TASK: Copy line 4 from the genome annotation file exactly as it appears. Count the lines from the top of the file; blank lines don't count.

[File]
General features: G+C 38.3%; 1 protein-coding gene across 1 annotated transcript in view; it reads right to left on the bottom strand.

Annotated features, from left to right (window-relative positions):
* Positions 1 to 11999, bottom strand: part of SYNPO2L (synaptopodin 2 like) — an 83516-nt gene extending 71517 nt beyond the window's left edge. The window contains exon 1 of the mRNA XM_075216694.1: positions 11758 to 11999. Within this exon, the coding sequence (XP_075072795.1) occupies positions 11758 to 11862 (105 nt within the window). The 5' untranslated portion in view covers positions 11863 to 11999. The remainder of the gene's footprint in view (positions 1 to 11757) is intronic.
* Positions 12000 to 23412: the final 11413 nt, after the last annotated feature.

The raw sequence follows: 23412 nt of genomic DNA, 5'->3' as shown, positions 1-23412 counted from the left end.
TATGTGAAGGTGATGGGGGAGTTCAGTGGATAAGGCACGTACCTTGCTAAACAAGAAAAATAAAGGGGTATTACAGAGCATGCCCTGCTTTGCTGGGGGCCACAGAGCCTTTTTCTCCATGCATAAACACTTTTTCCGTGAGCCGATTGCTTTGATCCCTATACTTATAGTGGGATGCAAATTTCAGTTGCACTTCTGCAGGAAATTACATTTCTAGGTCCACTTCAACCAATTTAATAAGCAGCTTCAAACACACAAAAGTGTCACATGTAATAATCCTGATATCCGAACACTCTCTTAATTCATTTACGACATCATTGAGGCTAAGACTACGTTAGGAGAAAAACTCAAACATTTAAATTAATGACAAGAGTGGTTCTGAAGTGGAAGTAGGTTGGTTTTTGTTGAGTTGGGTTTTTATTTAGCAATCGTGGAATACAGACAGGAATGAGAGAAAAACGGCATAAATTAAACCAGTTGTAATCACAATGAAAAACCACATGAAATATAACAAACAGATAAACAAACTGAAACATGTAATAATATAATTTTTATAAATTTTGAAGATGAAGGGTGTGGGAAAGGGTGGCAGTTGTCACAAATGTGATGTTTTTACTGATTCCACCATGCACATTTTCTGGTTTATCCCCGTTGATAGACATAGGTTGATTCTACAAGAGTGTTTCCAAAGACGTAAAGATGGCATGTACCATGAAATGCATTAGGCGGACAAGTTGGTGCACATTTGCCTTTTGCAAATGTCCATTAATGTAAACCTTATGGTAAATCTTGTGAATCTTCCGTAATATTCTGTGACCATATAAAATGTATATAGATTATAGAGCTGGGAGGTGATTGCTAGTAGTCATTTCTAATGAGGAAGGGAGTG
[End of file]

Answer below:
* Positions 12000 to 23412: the final 11413 nt, after the last annotated feature.